The Internet went all abuzz last week when a report by Todd Bishop of the Seattle Post-Intelligencer posited that Microsoft was keeping open its legal options against licensees of OpenOffice.org. The software is a freely downloadable open-source productivity suite that constitutes a significant portion of Sun's commercially offered StarOffice. It also exemplifies the threat that the open-source movement poses to Microsoft.
Bishop reached his conclusion after an examination of a document called the Limited Patent Covenant and Stand-Still Agreement that was recently filed by Sun with the Securities and Exchange Commission (SEC). The document included previously undisclosed text from the legal agreements that codify Microsoft and Sun's recently forged partnership -- text that results in significant legal protection for customers of StarOffice, but that explicitly denies that same protection to users of OpenOffice.org.
The revelation set off a wildfire of speculation and conspiracy theorising that burned through the Internet's news pages, blogs, and other public forums. For example, because open-source software lives under the threat of patent infringement licensees of it can be sued by any relevant patent holder at any time. Why, then, would Microsoft explicitly restate its right to sue OpenOffice.org licensees on the basis of patent infringement (as it did in the text of its agreement with Sun) when that right has pre-existed for Microsoft as well as others? To the extent that the larger agreement between Sun and Microsoft involved a significant amount of bargaining, why didn't Sun -- technically the steward of the OpenOffice.org open-source community -- request the same immunity for licensees of OpenOffice.org that licensees of StarOffice will get? Did Microsoft use some sort of leverage to make Sun agree not to intervene in the event it decides to sue OpenOffice.orglicensees? Did Sun capitulate, or are there undisclosed portions of the Microsoft-Sun pact still tucked beneath the pillows of Bill Gates and Scott McNealy?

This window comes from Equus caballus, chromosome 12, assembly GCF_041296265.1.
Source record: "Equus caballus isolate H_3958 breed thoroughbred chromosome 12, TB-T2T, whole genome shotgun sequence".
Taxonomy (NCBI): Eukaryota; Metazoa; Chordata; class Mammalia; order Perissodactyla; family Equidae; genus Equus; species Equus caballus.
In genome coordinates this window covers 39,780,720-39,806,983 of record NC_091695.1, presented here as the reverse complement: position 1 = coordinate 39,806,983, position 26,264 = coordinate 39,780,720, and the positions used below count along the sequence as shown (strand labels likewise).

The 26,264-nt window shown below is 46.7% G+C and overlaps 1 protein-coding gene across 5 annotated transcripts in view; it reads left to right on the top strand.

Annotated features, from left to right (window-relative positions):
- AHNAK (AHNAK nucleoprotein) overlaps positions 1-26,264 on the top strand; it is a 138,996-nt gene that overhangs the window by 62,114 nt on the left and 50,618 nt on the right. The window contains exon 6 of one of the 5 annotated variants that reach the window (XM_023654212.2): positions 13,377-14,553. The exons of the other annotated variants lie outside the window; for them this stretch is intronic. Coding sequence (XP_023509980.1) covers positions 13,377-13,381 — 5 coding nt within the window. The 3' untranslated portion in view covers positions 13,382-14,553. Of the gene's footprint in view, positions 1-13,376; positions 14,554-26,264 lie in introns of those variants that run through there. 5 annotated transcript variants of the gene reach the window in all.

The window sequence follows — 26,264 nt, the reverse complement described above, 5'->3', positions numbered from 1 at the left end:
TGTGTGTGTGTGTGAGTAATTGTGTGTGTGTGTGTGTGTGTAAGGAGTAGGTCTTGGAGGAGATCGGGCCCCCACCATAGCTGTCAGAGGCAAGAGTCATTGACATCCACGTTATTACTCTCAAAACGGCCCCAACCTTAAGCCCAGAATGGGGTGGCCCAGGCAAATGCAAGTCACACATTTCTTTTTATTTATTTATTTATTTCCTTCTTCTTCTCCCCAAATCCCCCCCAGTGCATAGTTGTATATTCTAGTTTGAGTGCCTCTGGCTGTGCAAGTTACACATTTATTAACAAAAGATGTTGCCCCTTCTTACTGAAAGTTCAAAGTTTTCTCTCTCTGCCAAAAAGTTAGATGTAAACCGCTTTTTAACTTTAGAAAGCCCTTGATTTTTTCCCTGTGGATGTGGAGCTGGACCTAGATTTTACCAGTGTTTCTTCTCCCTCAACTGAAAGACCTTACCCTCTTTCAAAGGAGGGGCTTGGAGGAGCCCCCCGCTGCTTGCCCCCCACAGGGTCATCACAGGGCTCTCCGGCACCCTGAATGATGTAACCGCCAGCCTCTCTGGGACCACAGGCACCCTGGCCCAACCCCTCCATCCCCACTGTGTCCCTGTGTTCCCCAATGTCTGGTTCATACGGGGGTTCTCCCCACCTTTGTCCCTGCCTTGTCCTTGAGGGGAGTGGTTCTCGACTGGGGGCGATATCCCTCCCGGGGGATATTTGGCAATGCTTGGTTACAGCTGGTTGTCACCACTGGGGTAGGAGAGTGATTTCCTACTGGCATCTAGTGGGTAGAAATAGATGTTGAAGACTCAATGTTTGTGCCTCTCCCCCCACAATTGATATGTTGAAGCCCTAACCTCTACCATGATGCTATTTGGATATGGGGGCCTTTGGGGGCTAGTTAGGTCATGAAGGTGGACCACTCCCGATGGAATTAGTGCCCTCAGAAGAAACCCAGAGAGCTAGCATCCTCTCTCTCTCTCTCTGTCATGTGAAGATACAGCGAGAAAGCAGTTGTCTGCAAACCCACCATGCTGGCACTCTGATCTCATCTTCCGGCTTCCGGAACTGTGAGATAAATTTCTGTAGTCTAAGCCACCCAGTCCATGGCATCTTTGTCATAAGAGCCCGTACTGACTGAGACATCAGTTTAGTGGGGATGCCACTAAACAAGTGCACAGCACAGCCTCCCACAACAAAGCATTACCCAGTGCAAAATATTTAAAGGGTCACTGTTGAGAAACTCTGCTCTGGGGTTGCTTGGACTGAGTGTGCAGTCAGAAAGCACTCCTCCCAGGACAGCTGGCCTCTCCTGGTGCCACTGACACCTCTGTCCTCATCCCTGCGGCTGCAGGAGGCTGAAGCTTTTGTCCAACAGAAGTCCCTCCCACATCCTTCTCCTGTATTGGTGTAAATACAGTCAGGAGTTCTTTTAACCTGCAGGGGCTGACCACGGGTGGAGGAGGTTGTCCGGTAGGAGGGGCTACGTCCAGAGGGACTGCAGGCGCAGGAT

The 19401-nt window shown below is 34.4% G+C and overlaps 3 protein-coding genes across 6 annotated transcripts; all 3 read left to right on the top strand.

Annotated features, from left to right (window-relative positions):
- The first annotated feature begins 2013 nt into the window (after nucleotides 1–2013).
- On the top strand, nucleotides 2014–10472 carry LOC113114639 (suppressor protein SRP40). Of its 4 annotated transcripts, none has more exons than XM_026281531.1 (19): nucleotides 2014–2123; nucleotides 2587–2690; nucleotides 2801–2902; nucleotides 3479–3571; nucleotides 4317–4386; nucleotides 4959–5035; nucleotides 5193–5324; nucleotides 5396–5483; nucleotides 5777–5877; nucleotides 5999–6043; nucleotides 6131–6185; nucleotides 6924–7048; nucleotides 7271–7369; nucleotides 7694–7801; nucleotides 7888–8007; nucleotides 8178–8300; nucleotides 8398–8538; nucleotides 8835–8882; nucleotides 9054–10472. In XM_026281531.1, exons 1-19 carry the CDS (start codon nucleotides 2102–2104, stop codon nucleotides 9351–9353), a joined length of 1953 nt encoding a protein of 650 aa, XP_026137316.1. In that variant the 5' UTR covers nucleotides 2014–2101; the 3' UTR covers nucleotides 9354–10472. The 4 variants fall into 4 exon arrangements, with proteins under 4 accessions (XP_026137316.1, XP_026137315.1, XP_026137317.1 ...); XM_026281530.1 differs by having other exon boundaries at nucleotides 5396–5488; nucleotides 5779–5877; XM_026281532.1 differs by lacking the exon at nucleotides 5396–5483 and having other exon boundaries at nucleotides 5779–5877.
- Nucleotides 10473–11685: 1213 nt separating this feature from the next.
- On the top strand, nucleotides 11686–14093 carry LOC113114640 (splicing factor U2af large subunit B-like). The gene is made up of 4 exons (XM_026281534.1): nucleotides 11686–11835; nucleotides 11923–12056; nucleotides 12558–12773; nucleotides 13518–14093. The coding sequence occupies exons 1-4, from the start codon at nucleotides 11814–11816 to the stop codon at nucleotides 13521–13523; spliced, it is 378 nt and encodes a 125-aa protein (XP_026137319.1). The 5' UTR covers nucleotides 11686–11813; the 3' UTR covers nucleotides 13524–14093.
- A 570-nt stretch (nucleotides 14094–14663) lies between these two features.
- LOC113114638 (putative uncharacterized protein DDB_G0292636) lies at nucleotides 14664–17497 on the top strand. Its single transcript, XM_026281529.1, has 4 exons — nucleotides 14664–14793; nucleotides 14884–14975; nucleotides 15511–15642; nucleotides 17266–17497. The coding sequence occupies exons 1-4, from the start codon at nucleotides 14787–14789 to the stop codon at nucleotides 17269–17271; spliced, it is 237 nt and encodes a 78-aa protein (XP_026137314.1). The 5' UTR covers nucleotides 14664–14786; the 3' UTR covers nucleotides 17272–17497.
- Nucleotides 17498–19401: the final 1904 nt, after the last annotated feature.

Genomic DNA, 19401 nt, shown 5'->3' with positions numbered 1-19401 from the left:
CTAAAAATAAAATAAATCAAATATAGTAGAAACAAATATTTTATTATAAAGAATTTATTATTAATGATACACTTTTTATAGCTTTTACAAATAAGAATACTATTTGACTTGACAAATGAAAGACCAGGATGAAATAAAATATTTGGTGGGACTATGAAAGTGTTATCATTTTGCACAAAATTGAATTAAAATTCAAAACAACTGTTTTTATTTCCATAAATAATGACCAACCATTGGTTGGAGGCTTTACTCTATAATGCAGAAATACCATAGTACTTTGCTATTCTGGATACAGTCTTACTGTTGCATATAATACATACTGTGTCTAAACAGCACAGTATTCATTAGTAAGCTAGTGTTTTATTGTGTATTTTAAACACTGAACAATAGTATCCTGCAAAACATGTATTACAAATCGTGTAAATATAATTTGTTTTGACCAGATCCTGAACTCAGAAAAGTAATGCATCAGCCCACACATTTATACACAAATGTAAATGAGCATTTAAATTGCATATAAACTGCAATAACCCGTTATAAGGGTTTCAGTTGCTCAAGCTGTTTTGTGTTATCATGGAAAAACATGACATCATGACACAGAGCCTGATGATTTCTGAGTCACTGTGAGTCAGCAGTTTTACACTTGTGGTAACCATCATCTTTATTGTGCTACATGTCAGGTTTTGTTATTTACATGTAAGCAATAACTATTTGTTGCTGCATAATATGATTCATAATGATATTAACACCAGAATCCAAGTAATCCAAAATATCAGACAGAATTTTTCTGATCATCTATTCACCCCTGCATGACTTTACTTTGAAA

Perhaps the quid pro quo is straightforward -- a mutually beneficial plot to force users to one of two legally safe, for-profit alternatives to OpenOffice.org: Microsoft's Office or Sun's commercially licensed StarOffice?